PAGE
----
The U.S. also offers support for R&D investment through its tax code. The Economic Recovery Tax Act of 1981 first introduced the R&D tax credit,[15] and the credit has been updated and expanded since into four separate credits, two of which target energy and university R&D.

Table 5. Major Components of the R&D Tax Credit
Credit Base
Regular credit 20% of QREs above a base amount
Alternative simplified credit 14% of QREs above half of average QREs over the previous three years
Energy research credit 20% of QREs
University research credit 20% of QREs above a base amount

Source: Gary Guenther, “Research Tax Credit: Current Law and Policy Issues for the 114th Congress,” Congressional Research Service, Mar. 3, 2015, https://www.fas.org/sgp/crs/misc/RL31181.pdf.

The regular R&D credit equals 20 percent of a firm’s QREs above a certain baseline level. However, the baseline levels have not been updated since the 1980s.[16] “Established firms” determine the baseline based on QREs from 1984 to 1988, while “start-up” firms calculate their baseline on QREs occurring in the first five tax years after 1993. Due to the complexity of calculating the baseline for the regular credit, taxpayers may use the alternative simplified credit (ASC) instead. Under the ASC, the credit equals 14 percent of QREs above half of the average QREs over the past three years. If the firm has no QREs, the credit equals 6 percent of QREs for the current year.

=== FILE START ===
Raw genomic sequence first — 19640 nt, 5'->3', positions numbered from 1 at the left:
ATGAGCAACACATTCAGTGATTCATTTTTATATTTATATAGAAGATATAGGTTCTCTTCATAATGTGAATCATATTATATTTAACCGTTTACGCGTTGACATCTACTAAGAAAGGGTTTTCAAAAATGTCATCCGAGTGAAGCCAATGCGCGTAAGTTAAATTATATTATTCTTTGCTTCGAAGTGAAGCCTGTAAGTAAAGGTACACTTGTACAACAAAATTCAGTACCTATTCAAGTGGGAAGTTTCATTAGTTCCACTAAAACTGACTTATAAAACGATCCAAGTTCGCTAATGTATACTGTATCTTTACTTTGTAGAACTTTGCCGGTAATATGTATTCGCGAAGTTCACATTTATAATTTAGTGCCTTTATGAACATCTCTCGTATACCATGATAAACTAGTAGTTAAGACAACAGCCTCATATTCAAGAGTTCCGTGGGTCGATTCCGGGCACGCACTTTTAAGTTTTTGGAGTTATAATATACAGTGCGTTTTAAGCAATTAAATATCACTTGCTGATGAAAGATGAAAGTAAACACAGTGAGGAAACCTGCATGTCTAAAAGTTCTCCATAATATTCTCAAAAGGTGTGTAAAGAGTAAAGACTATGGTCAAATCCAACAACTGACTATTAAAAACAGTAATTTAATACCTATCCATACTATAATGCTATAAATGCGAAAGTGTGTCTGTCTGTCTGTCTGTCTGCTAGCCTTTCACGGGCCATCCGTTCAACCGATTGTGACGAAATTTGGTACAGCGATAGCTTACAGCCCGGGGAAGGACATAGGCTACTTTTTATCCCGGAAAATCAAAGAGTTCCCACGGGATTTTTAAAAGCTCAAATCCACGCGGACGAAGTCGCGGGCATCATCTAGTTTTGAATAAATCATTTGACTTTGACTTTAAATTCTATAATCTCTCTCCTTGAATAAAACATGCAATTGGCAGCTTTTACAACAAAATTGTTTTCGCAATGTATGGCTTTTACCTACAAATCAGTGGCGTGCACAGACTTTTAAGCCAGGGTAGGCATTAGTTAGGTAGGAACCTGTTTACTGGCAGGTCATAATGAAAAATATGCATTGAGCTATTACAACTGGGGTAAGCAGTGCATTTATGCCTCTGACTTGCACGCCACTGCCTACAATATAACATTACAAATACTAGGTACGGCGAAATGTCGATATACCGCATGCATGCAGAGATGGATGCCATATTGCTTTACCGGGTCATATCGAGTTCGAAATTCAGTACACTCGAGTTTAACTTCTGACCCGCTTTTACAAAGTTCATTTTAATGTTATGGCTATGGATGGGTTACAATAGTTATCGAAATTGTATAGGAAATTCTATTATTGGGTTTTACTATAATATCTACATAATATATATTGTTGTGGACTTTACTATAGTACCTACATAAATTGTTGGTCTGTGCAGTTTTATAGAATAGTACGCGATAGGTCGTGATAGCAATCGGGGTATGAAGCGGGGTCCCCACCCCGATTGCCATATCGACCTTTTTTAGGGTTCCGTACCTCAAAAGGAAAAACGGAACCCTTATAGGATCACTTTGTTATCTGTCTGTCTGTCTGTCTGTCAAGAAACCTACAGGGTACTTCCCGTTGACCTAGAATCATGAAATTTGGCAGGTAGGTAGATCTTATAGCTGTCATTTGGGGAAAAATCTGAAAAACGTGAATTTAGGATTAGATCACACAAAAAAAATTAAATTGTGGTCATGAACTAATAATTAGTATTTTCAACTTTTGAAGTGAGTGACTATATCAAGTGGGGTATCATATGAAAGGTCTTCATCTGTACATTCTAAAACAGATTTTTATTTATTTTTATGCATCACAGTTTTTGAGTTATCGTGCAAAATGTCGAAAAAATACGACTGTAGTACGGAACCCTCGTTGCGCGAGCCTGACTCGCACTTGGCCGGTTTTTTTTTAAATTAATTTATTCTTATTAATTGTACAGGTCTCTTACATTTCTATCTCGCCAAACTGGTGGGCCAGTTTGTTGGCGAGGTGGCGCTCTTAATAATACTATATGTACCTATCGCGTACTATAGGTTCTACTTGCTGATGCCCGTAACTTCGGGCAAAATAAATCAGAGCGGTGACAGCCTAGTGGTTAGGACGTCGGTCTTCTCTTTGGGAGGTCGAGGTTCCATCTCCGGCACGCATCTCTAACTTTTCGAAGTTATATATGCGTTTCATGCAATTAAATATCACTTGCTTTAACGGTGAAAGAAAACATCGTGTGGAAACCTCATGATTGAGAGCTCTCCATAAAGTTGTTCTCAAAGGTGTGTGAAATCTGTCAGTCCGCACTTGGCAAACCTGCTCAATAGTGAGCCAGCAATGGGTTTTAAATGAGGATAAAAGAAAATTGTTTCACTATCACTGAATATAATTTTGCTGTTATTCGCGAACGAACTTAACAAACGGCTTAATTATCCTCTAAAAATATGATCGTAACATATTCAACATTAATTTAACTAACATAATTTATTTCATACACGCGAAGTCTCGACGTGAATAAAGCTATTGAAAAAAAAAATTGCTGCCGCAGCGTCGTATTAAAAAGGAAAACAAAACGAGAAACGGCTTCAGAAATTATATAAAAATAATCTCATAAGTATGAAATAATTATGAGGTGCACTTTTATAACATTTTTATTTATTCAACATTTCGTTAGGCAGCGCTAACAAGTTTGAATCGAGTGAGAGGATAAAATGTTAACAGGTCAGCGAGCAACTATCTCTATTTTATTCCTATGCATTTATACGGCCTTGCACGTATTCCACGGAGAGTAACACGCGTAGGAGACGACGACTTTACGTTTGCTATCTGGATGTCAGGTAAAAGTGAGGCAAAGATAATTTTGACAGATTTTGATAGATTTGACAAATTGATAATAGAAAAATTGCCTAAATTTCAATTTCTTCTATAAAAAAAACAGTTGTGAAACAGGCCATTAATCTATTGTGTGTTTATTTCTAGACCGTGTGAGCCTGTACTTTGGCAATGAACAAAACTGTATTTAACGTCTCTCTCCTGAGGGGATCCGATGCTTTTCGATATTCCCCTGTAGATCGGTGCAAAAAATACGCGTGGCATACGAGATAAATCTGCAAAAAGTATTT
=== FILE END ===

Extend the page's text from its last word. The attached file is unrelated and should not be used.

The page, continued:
Despite its relative simplicity, the ASC provides smaller marginal incentives to invest due to smaller credit rates and how the credit is calculated using a moving average: an increase in spending each year increases the base amount of R&D excluded from eligibility for the credit in future years. And although the incremental designs of both the regular credit and the ASC aim to avoid providing windfalls to taxpayers for R&D investment that would have occurred even in the absence of the credit, the Government Accountability Office (GAO) identified numerous such cases. For example, in 2005 it estimated that more than 35 percent of all regular credit claimants received a windfall.[17]

The economic evidence generally finds the R&D tax credit has increased R&D investment and innovation, with positive spillovers for other firms as well.[18] Due to the complexity of the credit and the potential for windfalls, however, in some cases it might be more prudent to simply cut statutory corporate tax rates and improve cost recovery.